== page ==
The Johnson Museum doled out an array of images from its permanent collection for the new photography show, “Black and White and Shades of Gray: Photography Without Color.” The Photography exhibit, which displays a number of recent acquisitions made by the museum, opened August 27th and is to be displayed until October 16th. Curator Nancy Greene covers the entire spectrum of photo processes in the show, including earlier methods Platinum Print and Cyanotype and contemporary silver gelatin. Not all the photographs are in fact black, white, or gray; one photo of flowers has a lovely cerulean background, while images in tans and browns indicate the period when photo technology first developed.
Obscure photographs of nameless faces and landscapes appear alongside high-profiled works by notable photographers Ansel Adams, Julia Margaret Cameron, Alfred Stieglitz and one of the first innovators in the field, Henry Fox Talbot, connected only by their common color scheme. A photograph shot by Edward Cannon, known for his famous images of Native Americans, is on display as well and dates back to 1924. It seems as though there is less of a unifying theme among the photos intentionally as more importance rests on the representation of the different contexts in which black and white photography can be used.
Greene commented on the loose ties between the individual pieces, stating that she tried to group similar categories; Portraiture, Architecture, Landscapes, Still Life and Commercial subjects, together and within each mini exhibition implemented a continuum pattern to illustrate the progression of the medium’s development over time.
The images themselves range in time period and in significance. Some of the photos are of momentous events in history, including a picture of Germany’s surrender to Allied forces during the liberation of Paris in 1944. Others are of common life moments, including a photo of a group of distinguished men patiently awaiting their photo to be taken before the Geneva Conference in 1933.
The exhibit cleverly juxtaposes images of when black and white image technology was new and cutting edge to its more modern use as an artistic medium for dramatics. There are pictures that envision the stark realism of the Depression era, and photos like one of Martha Graham in an impossible dancer’s pose and Stieglitz’s image of the Flat Iron building on a dreary winter day that are meant to stir the imagination.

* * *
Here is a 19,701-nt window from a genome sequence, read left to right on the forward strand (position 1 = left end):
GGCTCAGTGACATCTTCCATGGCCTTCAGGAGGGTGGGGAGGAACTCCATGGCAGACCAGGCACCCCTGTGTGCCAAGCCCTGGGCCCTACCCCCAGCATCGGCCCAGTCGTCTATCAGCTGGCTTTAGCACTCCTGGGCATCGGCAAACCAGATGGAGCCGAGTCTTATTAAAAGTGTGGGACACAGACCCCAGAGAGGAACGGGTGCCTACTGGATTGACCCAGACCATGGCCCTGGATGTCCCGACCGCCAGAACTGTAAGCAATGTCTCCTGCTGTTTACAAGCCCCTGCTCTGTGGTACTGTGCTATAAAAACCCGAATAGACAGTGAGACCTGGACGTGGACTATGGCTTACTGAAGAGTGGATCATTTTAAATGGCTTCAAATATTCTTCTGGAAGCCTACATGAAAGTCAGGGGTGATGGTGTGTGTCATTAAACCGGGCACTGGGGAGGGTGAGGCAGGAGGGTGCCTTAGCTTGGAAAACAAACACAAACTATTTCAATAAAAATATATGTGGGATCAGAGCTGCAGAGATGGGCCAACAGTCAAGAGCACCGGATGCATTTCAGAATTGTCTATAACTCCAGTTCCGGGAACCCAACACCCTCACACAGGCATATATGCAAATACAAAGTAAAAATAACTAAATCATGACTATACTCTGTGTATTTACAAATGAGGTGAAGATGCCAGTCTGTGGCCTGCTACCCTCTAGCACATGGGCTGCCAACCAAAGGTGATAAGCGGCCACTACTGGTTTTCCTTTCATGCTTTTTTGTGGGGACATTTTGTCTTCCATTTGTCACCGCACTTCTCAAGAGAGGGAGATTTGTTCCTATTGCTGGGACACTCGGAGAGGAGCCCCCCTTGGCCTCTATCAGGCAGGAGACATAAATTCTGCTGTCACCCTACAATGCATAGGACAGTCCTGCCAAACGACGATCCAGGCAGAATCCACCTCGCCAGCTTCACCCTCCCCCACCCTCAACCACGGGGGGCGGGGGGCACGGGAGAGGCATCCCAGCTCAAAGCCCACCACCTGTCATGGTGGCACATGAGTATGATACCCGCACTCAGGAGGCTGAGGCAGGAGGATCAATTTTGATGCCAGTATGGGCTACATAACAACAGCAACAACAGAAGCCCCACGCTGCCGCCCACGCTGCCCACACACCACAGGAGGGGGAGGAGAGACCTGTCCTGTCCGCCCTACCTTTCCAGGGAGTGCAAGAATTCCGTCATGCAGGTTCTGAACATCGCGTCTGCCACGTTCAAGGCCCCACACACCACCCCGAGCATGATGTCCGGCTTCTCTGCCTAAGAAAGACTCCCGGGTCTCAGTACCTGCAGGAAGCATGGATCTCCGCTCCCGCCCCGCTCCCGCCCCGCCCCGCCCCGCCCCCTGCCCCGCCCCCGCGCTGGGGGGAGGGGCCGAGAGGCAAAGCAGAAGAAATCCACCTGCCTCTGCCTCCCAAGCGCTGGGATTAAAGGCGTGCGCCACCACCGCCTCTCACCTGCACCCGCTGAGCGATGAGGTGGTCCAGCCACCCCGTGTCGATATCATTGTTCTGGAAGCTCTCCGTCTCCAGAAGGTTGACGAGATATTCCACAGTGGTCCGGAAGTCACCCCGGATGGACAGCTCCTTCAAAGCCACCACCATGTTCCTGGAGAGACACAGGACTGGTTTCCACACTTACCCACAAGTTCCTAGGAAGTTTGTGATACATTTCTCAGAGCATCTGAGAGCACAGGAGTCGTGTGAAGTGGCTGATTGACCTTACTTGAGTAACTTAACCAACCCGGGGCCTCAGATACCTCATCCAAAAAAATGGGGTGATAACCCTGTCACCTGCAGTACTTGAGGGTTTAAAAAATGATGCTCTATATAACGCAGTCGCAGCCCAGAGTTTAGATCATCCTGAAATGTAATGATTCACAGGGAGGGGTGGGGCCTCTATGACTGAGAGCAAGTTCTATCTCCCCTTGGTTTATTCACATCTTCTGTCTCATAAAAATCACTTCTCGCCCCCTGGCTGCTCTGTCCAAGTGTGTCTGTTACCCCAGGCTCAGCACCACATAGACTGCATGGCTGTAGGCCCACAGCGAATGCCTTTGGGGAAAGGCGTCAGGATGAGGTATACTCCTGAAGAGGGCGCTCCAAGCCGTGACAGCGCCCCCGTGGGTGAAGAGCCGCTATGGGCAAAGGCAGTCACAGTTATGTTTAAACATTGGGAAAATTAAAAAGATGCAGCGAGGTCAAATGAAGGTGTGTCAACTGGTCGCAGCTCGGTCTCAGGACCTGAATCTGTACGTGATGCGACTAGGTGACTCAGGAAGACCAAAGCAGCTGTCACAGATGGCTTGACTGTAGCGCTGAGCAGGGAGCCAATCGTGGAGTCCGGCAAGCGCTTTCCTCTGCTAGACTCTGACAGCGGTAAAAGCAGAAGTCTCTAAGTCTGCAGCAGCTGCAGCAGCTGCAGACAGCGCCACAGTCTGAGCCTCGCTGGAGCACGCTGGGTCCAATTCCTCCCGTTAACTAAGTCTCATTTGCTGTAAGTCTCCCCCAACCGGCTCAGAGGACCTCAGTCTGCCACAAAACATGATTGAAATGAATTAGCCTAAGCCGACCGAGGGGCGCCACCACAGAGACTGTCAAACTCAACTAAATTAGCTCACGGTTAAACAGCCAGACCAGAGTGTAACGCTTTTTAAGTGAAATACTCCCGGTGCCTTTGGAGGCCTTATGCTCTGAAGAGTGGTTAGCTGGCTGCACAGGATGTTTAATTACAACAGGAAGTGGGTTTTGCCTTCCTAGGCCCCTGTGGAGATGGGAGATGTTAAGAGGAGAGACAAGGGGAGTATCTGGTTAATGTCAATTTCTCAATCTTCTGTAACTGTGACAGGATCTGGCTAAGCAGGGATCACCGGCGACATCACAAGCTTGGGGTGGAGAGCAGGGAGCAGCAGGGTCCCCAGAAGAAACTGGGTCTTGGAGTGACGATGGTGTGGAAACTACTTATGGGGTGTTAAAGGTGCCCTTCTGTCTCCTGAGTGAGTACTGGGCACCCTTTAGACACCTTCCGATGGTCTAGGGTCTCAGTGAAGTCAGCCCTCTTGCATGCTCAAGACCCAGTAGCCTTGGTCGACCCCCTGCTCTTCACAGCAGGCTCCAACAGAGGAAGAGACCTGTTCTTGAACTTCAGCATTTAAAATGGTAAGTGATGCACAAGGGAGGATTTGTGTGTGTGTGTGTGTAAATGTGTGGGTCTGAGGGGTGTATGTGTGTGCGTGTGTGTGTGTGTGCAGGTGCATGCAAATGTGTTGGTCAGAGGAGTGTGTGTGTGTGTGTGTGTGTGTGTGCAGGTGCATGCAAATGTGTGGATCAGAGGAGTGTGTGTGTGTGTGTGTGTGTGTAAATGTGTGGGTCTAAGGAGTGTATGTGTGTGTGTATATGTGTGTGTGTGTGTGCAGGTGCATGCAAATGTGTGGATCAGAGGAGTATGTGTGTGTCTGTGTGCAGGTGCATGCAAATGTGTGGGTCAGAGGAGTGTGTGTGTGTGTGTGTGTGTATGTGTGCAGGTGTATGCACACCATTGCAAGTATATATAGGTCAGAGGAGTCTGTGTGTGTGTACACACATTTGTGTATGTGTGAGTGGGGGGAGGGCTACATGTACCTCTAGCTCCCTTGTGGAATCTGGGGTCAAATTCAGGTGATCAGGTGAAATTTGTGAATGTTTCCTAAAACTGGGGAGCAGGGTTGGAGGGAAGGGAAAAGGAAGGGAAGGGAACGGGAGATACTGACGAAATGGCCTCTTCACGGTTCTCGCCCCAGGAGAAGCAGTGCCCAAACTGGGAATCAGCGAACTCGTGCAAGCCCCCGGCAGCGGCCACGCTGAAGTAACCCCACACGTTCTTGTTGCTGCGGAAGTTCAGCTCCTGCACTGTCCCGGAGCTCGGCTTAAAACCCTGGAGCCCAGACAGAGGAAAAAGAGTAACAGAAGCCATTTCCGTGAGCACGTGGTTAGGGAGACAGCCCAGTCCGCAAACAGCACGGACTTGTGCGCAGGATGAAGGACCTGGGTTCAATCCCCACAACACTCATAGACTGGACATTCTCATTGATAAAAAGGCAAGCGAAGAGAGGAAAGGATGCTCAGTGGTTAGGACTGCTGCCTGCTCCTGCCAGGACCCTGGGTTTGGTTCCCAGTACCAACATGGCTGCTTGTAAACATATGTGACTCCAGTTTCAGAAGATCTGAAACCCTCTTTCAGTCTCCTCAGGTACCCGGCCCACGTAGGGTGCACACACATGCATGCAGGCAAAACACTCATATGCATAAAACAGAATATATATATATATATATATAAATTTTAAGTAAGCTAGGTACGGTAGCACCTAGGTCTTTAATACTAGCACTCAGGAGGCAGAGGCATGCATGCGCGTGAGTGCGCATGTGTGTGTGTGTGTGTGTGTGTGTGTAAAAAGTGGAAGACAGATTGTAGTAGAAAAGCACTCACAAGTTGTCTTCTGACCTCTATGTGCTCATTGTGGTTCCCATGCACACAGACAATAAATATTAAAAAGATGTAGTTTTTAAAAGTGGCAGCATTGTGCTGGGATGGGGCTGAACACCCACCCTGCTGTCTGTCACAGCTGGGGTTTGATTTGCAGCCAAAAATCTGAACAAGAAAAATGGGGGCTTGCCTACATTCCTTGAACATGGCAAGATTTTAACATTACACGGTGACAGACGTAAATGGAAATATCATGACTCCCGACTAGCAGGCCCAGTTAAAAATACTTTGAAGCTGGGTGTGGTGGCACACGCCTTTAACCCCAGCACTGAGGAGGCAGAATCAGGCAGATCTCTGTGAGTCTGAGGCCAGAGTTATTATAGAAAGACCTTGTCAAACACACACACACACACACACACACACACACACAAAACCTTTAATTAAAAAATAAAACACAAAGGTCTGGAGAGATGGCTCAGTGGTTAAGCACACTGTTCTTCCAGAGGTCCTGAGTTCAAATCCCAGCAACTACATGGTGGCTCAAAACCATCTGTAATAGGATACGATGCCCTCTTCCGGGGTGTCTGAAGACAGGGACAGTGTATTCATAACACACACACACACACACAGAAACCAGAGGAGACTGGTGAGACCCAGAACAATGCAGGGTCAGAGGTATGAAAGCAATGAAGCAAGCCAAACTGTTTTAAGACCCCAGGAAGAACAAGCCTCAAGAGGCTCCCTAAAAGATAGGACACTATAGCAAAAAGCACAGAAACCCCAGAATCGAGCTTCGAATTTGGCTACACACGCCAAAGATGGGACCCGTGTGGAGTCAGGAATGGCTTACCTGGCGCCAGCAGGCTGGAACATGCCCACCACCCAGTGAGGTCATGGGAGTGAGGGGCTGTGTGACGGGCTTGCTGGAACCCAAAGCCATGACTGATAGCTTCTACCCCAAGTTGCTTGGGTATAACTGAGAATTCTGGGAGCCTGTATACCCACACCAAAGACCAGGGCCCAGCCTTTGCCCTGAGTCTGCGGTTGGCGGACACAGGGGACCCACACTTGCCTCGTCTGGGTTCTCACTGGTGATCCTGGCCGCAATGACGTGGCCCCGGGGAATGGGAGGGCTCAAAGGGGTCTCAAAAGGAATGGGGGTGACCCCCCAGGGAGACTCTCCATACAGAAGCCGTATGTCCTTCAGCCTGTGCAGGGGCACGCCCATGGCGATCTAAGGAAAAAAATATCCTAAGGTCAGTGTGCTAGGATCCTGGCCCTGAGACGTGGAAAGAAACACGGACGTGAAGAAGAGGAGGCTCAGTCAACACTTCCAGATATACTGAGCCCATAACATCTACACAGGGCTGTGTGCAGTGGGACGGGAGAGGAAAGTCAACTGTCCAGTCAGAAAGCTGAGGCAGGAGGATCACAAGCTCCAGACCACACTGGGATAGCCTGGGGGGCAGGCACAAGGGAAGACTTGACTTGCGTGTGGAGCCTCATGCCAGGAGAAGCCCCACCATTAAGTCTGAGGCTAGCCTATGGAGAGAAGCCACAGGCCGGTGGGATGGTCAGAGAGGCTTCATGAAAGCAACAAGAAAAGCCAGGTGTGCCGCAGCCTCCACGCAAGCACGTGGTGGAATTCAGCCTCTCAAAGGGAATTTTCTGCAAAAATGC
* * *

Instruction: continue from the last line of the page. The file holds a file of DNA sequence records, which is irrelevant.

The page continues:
The more modern pieces in the exhibit support the idea of the absence of color’s ability to capture a space and its shadows that palette variation can not achieve. Anthony Goicolea’s “Warriors” piece is an impressive modern wide-length image of a young man in a number of poses, some playful, some vacant, others mischievous. The use of black and white photography in the image of the vibrant youth sharpens the contrast between the outdoor surroundings in the frame compared to the engaging subject.
Other highlights of the show include photos of James Joyce seated with a cane resting in his lap and a distracted gaze. In another earlier image, a woman and her child stand in the doorway of their humble makeshift housing unit, with newspaper clippings of Santa Claus and privileged American life completely apart from their own on the walls to provide insulation.
Curator Greene hopes the exhibit will serve to allow museum patrons to look at black and white photography as a different way of approaching things especially in the age of color, realize its cinematic quality and see how different artists approach black and white imagery.
Archived article by Sophia Asare
Sun Staff Writer